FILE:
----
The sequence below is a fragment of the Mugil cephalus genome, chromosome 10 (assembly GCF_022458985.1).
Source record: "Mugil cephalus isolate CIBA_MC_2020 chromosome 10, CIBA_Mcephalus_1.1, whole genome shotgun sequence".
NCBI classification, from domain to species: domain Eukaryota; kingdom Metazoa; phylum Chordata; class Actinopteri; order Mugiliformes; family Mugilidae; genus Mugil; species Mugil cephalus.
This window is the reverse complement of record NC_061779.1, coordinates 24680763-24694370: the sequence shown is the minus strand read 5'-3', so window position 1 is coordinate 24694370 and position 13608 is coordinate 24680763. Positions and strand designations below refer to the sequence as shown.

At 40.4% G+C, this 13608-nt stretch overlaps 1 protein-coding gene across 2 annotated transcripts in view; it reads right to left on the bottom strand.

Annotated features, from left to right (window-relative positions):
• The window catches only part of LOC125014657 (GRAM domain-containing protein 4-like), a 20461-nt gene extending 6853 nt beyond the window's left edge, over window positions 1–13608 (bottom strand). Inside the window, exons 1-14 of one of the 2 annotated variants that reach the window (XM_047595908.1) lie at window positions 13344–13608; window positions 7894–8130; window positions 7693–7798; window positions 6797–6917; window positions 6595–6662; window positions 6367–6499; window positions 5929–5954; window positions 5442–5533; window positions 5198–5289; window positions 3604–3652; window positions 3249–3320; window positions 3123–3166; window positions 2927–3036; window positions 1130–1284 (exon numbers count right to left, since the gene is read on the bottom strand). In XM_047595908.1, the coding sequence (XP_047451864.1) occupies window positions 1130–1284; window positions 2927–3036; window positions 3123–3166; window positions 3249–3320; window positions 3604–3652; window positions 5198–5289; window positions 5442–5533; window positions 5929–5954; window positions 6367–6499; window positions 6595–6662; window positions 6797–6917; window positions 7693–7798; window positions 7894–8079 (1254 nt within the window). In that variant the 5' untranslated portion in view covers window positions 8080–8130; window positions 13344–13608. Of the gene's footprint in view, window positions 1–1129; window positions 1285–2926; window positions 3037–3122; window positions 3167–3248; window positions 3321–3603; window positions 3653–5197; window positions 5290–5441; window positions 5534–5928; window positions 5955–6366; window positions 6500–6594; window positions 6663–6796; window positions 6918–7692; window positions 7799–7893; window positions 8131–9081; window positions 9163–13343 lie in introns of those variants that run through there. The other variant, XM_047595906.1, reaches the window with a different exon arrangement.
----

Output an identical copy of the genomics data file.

The sequence below is a fragment of the Mugil cephalus genome, chromosome 10 (assembly GCF_022458985.1).
Source record: "Mugil cephalus isolate CIBA_MC_2020 chromosome 10, CIBA_Mcephalus_1.1, whole genome shotgun sequence".
NCBI classification, from domain to species: domain Eukaryota; kingdom Metazoa; phylum Chordata; class Actinopteri; order Mugiliformes; family Mugilidae; genus Mugil; species Mugil cephalus.
This window is the reverse complement of record NC_061779.1, coordinates 24680763-24694370: the sequence shown is the minus strand read 5'-3', so window position 1 is coordinate 24694370 and position 13608 is coordinate 24680763. Positions and strand designations below refer to the sequence as shown.

At 40.4% G+C, this 13608-nt stretch overlaps 1 protein-coding gene across 2 annotated transcripts in view; it reads right to left on the bottom strand.

Annotated features, from left to right (window-relative positions):
• The window catches only part of LOC125014657 (GRAM domain-containing protein 4-like), a 20461-nt gene extending 6853 nt beyond the window's left edge, over window positions 1–13608 (bottom strand). Inside the window, exons 1-14 of one of the 2 annotated variants that reach the window (XM_047595908.1) lie at window positions 13344–13608; window positions 7894–8130; window positions 7693–7798; window positions 6797–6917; window positions 6595–6662; window positions 6367–6499; window positions 5929–5954; window positions 5442–5533; window positions 5198–5289; window positions 3604–3652; window positions 3249–3320; window positions 3123–3166; window positions 2927–3036; window positions 1130–1284 (exon numbers count right to left, since the gene is read on the bottom strand). In XM_047595908.1, the coding sequence (XP_047451864.1) occupies window positions 1130–1284; window positions 2927–3036; window positions 3123–3166; window positions 3249–3320; window positions 3604–3652; window positions 5198–5289; window positions 5442–5533; window positions 5929–5954; window positions 6367–6499; window positions 6595–6662; window positions 6797–6917; window positions 7693–7798; window positions 7894–8079 (1254 nt within the window). In that variant the 5' untranslated portion in view covers window positions 8080–8130; window positions 13344–13608. Of the gene's footprint in view, window positions 1–1129; window positions 1285–2926; window positions 3037–3122; window positions 3167–3248; window positions 3321–3603; window positions 3653–5197; window positions 5290–5441; window positions 5534–5928; window positions 5955–6366; window positions 6500–6594; window positions 6663–6796; window positions 6918–7692; window positions 7799–7893; window positions 8131–9081; window positions 9163–13343 lie in introns of those variants that run through there. The other variant, XM_047595906.1, reaches the window with a different exon arrangement.